Diamonds to shed light on signals in the brain
By Anne Kirsten Frederiksen
New quantum technological methods are to enable exploring what happens when a brain signal moves from A to B. This knowledge is essential to understanding the dynamics of the brain.
New quantum technology makes it possible to measure much finer and less magnetic signals in human tissue than previously.
The explanation lies in a small diamond sensor—an artificially produced diamond with a built-in defect which enables utilization of one of the basic elements of quantum physics: superpositions. Superposition means that a particle may be in two different states at the same time; the direction of an electron spin can, for example, be both up and down at the same time. Measurements can thereby be made at atomic level in human tissue with previously unseen accuracy.
“Today, we can measure activity, for instance from the heart, by means of electrical signals. This is done using ECG, for example, where we measure signals from the various places in the body where the electrodes are attached. But we don’t know what happens on the way between two electrodes, such as between the heart and the foot. We can measure that with magnetic fields which are not disrupted when encountering tissue, blood, and bones in the same way as electrical signals,” explains Associate Professor Alexander Huck, DTU Physics.
Electrons facing both up and down at the same time
The magnetic fields are measured by means of a quantum technological method that is based on the fact that the diamond sensor’s electrons may be in both spin-up and spin-down states at the same time. Just like a spinning top, the spin direction of the electrons will also carry out a periodic precession—‘wobble’—and the frequency of the movement is sensitive to magnetic fields. It is this coupling which enables measuring magnetic fields in human tissue by means of diamond sensors. In addition, the electrons form part of an electron spin that is subject to periodic changes, just like we know it from the Earth which spins around itself while shifting its axis. This spin is sensitive to magnetic fields in its surroundings, which makes it possible to measure the magnetic fields in human tissue.
“It will be essential—particularly in relation to brain signals—to gain an insight into what happens as the signal moves from one place to another. Once we have this information, it will also be possible to develop medications which either stimulate or block the signals in the brain and thus contribute to attenuating or completely eliminating the symptoms of brain-related diseases such as Alzheimer’s.”
Great impact on medical treatment
In collaboration with Hvidovre Hospital and the University of Copenhagen, Alexander Huck and his team of researchers are currently making the first attempts at measuring brain activity with diamond sensors. This is done through measurements in the neural pathways on a brain slice from a rat.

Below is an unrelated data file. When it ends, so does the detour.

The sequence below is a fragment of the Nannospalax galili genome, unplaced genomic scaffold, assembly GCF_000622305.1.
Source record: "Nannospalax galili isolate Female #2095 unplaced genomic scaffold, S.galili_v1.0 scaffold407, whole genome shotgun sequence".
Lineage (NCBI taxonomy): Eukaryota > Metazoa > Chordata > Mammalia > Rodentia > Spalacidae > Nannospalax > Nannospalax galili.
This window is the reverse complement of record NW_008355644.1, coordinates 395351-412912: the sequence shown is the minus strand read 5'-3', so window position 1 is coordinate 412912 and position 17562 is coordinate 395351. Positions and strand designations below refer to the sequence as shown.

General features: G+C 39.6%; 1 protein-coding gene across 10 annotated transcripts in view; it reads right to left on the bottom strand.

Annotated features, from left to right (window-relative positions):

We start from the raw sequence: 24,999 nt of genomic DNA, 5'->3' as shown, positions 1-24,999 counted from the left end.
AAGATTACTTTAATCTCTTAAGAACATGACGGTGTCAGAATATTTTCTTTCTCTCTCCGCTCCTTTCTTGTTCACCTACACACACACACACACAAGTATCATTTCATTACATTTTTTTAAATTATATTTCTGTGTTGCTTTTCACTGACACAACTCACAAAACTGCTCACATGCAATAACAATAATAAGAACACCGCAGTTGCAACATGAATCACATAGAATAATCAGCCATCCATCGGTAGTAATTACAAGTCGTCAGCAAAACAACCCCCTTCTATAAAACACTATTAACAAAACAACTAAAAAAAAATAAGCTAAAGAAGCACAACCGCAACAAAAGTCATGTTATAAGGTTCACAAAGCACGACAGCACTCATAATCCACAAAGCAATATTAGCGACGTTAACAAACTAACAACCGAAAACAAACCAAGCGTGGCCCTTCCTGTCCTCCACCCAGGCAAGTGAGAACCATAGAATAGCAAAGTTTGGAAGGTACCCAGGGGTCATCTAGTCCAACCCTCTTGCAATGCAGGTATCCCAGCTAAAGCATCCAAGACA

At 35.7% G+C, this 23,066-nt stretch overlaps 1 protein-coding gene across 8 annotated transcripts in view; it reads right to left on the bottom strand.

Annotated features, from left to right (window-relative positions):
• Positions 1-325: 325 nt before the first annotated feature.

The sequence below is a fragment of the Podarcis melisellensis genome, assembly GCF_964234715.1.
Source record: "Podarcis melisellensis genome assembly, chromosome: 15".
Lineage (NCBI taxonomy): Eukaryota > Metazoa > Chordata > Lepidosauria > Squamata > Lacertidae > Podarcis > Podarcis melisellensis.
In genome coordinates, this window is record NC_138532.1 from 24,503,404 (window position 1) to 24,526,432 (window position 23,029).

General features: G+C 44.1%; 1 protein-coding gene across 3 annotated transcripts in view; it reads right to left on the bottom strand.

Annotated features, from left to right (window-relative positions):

“These are complicated experiments, as we can only keep the brain alive for a couple of hours. Moreover, we need to make sure that the signals we measure are valid and originate from the brain and not from other elements nearby, for example a person walking by with a mobile phone switched on. We therefore need to verify by means of control measurements using other methods, for instance electrodes and electrical signals, that our results are valid.”
Alexander Huck points out that there are many advantages of performing measurements with diamond sensors. Firstly, the sensor, which does not have the shape of a diamond but closely resembles a small 2 x 2 mm glass plate, is very robust. Secondly, the diamonds are in no way dangerous or toxic and therefore do not affect human tissue when used for measurements.
The partner: Hvidovre Hospital is also satisfied.
“I work with MR scanning on a daily basis, and I’m very impressed with the results that have been achieved so quickly. Many other methods for measuring brain activity are limited by the fact that we see a few aspects only—but the diamond sensor enables us to see all neurons at the same time; it’s like watching a film of the brain activity in extremely high resolution,” says Senior Researcher Axel Thielscher, who is an associate professor at DTU Electrical Engineering and a senior researcher at Hvidovre Hospital.
First use will be in cancer treatment
“We still have some way to go before we can publish the first results of measurements in the brain. But we’ll be able to use the technique in cancer treatment already in the course of the next couple of years. Diamond sensors are able to differentiate between individual cells and thereby ascertain whether all cancer cells in a treated area have been killed, or whether there are still living cancer cells left which can spread to the rest of the body. This will be the first huge step with the new diamond sensor technique, and a bit further down the road it will also have a decisive impact on the efforts to combat brain diseases like, for example, Alzheimer’s,” says Alexander Huck.
The hope is not just to contribute significant measurements for use in the healthcare sector, but that other sectors will also be able to see an advantage in using the new technology and its ability to perform very precise measurements on a very small scale.
“Interested parties are always welcome to contact us to talk about the opportunities that measurements with diamond sensors offer,” concludes Alexander Huck.
The research programme is financed by Innovation Fund Denmark and coordinated by Professor Ulrik Lund Andersen, DTU Physics.
source: Technical University of Denmark